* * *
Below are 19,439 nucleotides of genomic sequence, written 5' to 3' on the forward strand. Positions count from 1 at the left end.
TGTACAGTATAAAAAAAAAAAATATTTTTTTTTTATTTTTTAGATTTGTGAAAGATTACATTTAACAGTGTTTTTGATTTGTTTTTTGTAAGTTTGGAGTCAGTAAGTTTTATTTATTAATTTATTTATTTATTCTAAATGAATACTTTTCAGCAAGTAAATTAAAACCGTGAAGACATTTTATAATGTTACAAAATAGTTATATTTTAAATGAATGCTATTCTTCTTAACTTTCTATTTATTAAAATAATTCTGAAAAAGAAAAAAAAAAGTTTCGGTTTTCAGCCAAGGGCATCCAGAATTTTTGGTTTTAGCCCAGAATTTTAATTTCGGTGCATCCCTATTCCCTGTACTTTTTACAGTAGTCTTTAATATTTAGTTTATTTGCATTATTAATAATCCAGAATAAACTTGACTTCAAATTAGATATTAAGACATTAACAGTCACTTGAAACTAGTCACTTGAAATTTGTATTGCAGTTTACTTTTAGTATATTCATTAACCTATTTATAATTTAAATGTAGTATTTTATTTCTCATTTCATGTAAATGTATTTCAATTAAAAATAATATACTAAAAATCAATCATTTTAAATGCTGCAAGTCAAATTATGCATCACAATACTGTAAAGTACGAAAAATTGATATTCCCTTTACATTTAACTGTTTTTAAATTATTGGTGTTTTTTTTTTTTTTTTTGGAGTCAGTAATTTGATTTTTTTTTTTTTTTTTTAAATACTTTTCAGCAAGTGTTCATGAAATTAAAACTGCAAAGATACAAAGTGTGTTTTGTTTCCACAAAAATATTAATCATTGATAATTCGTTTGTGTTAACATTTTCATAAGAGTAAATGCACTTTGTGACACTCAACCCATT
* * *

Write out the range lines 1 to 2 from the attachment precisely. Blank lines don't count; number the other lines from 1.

Below are 19,439 nucleotides of genomic sequence, written 5' to 3' on the forward strand. Positions count from 1 at the left end.
TGTACAGTATAAAAAAAAAAAATATTTTTTTTTTATTTTTTAGATTTGTGAAAGATTACATTTAACAGTGTTTTTGATTTGTTTTTTGTAAGTTTGGAGTCAGTAAGTTTTATTTATTAATTTATTTATTTATTCTAAATGAATACTTTTCAGCAAGTAAATTAAAACCGTGAAGACATTTTATAATGTTACAAAATAGTTATATTTTAAATGAATGCTATTCTTCTTAACTTTCTATTTATTAAAATAATTCTGAAAAAGAAAAAAAAAAGTTTCGGTTTTCAGCCAAGGGCATCCAGAATTTTTGGTTTTAGCCCAGAATTTTAATTTCGGTGCATCCCTATTCCCTGTACTTTTTACAGTAGTCTTTAATATTTAGTTTATTTGCATTATTAATAATCCAGAATAAACTTGACTTCAAATTAGATATTAAGACATTAACAGTCACTTGAAACTAGTCACTTGAAATTTGTATTGCAGTTTACTTTTAGTATATTCATTAACCTATTTATAATTTAAATGTAGTATTTTATTTCTCATTTCATGTAAATGTATTTCAATTAAAAATAATATACTAAAAATCAATCATTTTAAATGCTGCAAGTCAAATTATGCATCACAATACTGTAAAGTACGAAAAATTGATATTCCCTTTACATTTAACTGTTTTTAAATTATTGGTGTTTTTTTTTTTTTTTTTGGAGTCAGTAATTTGATTTTTTTTTTTTTTTTTTAAATACTTTTCAGCAAGTGTTCATGAAATTAAAACTGCAAAGATACAAAGTGTGTTTTGTTTCCACAAAAATATTAATCATTGATAATTCGTTTGTGTTAACATTTTCATAAGAGTAAATGCACTTTGTGACACTCAACCCATT